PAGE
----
Akam duly provides the reader with “thick description” of the British Army’s tribal laws and of life for its soldiers. The book, he says, sets out to offer a window into “a deeply authoritarian environment,” which was designed to “create social structures” that could cope with the pressures of war. Akam also peels back some of the class-based character of the British Army. In his opening chapter about the base in Canada, he writes that “the tension between regiment and brigade was real,” and it was something “at least in part rooted in class, and at risk of festering.” Even though the British Army has been seen as something of a social leveler, particularly its officer corps, Akam takes a contrary view, pointing out “the fact that in a Scottish regiment none of the direct-entry officers have Scottish accents” and that they spend much of their spare time indulging in the “communion drink” of Pol Roger champagne. He draws a caricature sketch of a regiment, without saying much in particular about the militaristic bonds and sense of belonging that keep the system together. Instead, readers are left with an impression of an institution where “long-term peace has rusted much of what is going on.”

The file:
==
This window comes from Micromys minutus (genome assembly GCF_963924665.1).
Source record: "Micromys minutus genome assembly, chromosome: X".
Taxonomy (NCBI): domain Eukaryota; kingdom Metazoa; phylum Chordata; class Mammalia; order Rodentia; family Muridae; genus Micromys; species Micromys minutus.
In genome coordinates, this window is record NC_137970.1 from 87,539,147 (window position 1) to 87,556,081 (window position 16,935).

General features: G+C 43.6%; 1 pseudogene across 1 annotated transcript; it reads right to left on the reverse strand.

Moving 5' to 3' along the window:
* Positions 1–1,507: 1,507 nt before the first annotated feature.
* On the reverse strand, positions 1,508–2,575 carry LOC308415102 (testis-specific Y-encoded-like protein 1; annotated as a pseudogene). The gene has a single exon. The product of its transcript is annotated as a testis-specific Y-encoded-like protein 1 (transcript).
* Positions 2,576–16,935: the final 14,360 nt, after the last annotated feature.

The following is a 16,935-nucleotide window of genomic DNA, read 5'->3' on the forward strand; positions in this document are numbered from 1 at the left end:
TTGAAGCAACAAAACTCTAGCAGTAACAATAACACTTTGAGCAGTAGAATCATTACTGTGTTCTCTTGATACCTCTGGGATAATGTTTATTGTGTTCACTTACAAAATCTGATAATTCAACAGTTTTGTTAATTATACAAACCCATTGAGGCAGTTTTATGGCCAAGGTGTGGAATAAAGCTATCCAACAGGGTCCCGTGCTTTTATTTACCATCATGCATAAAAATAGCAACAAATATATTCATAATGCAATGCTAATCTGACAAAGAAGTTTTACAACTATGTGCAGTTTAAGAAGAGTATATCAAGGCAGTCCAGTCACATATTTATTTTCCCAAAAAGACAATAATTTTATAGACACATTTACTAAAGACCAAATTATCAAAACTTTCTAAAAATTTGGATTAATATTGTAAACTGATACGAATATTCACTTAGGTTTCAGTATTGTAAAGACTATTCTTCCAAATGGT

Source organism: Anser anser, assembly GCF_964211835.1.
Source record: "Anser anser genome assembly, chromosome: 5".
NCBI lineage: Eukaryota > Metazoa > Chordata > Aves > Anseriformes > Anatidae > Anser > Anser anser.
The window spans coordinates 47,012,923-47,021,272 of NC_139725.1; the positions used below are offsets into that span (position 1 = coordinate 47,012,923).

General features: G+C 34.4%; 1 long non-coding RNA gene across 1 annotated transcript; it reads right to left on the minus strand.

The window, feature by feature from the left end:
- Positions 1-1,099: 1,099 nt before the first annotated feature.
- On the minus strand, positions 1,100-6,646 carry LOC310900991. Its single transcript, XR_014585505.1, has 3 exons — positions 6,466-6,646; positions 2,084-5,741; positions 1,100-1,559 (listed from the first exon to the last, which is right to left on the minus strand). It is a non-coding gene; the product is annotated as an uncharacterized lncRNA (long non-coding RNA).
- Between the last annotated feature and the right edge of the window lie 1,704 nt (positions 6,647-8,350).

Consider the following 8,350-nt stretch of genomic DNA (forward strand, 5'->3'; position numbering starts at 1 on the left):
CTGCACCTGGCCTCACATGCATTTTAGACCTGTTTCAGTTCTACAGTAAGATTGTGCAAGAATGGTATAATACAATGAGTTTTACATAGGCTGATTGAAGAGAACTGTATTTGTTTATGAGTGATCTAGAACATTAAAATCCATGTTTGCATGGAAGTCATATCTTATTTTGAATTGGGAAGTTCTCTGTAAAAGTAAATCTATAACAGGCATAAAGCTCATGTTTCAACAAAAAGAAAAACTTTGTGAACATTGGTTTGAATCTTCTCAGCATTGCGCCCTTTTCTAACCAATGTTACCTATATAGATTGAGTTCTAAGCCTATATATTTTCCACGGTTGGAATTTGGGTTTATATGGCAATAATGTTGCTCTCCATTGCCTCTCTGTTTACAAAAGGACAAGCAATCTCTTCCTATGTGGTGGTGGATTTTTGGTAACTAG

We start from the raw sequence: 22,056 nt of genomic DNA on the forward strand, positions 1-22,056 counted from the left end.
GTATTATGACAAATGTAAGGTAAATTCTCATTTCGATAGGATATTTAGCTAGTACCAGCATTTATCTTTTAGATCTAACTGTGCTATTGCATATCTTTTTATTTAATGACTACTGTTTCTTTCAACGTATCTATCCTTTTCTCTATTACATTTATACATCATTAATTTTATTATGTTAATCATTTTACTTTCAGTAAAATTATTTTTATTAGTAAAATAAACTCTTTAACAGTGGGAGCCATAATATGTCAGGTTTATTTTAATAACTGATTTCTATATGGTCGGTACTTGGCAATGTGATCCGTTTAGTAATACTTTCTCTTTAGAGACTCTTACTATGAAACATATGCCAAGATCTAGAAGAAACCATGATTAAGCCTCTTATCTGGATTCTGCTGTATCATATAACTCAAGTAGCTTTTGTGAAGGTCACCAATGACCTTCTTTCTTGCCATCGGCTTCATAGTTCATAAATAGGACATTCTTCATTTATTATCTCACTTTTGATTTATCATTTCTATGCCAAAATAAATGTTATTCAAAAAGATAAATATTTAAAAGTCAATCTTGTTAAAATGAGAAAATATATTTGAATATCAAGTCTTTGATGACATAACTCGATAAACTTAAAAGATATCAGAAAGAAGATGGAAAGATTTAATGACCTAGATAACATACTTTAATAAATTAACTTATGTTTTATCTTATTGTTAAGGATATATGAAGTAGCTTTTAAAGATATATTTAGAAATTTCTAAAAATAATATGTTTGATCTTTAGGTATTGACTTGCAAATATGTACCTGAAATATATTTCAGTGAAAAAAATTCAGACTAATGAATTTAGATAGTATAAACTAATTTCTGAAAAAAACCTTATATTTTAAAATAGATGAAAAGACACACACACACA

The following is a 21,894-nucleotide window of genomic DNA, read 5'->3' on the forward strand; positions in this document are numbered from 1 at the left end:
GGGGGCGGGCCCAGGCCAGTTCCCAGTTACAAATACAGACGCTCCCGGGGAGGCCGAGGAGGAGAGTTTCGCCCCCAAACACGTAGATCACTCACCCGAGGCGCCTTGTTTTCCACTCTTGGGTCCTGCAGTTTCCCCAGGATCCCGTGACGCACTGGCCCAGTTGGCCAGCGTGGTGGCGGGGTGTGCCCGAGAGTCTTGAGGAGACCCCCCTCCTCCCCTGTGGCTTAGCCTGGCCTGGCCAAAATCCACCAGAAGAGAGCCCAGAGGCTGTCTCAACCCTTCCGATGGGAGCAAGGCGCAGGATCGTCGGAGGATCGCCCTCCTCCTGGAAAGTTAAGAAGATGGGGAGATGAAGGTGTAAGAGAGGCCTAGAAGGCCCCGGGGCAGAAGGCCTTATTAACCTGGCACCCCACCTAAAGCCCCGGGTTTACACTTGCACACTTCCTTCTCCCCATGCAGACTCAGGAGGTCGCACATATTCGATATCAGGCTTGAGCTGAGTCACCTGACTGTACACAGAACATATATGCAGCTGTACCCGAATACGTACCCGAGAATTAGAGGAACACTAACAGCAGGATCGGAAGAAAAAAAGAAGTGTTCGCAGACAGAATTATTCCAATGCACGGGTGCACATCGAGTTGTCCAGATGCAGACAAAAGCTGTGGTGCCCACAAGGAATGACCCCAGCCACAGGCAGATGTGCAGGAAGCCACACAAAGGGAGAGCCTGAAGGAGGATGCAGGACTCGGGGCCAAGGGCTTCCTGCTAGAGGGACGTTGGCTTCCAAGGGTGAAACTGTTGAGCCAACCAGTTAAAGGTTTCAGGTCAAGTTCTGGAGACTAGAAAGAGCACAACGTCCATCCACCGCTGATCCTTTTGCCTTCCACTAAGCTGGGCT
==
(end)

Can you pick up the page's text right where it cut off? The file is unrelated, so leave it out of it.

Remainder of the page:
The quirks of tribalism are often reproduced by way of a reinvention of past exploits. “Soldiering is unique,” Akam informs us. “Unlike almost any other career, it is possible to spend a working lifetime as a soldier without ever doing the job for real.” Intriguingly, Akam moves through his opening chapters painting a picture of a peacetime army busily preparing to refight its last war.
An Army at War